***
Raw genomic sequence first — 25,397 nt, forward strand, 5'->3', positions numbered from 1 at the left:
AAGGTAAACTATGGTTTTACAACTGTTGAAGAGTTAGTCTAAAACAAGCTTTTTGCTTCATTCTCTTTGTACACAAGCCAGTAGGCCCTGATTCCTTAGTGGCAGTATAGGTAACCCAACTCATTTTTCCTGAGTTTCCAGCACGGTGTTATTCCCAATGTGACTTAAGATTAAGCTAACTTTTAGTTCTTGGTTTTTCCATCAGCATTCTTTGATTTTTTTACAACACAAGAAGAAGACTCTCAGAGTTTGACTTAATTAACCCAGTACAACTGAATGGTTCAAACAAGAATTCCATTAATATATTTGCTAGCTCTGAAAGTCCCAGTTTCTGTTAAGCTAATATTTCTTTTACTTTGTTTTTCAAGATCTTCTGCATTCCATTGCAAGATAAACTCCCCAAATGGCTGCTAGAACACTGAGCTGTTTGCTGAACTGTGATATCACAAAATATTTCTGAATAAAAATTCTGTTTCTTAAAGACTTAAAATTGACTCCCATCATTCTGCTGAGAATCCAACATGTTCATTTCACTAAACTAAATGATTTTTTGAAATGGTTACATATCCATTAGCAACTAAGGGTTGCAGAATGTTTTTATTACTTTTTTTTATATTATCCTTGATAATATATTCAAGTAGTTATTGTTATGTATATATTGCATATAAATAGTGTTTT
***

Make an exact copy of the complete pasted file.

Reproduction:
Raw genomic sequence first — 25,397 nt, forward strand, 5'->3', positions numbered from 1 at the left:
AAGGTAAACTATGGTTTTACAACTGTTGAAGAGTTAGTCTAAAACAAGCTTTTTGCTTCATTCTCTTTGTACACAAGCCAGTAGGCCCTGATTCCTTAGTGGCAGTATAGGTAACCCAACTCATTTTTCCTGAGTTTCCAGCACGGTGTTATTCCCAATGTGACTTAAGATTAAGCTAACTTTTAGTTCTTGGTTTTTCCATCAGCATTCTTTGATTTTTTTACAACACAAGAAGAAGACTCTCAGAGTTTGACTTAATTAACCCAGTACAACTGAATGGTTCAAACAAGAATTCCATTAATATATTTGCTAGCTCTGAAAGTCCCAGTTTCTGTTAAGCTAATATTTCTTTTACTTTGTTTTTCAAGATCTTCTGCATTCCATTGCAAGATAAACTCCCCAAATGGCTGCTAGAACACTGAGCTGTTTGCTGAACTGTGATATCACAAAATATTTCTGAATAAAAATTCTGTTTCTTAAAGACTTAAAATTGACTCCCATCATTCTGCTGAGAATCCAACATGTTCATTTCACTAAACTAAATGATTTTTTGAAATGGTTACATATCCATTAGCAACTAAGGGTTGCAGAATGTTTTTATTACTTTTTTTTATATTATCCTTGATAATATATTCAAGTAGTTATTGTTATGTATATATTGCATATAAATAGTGTTTT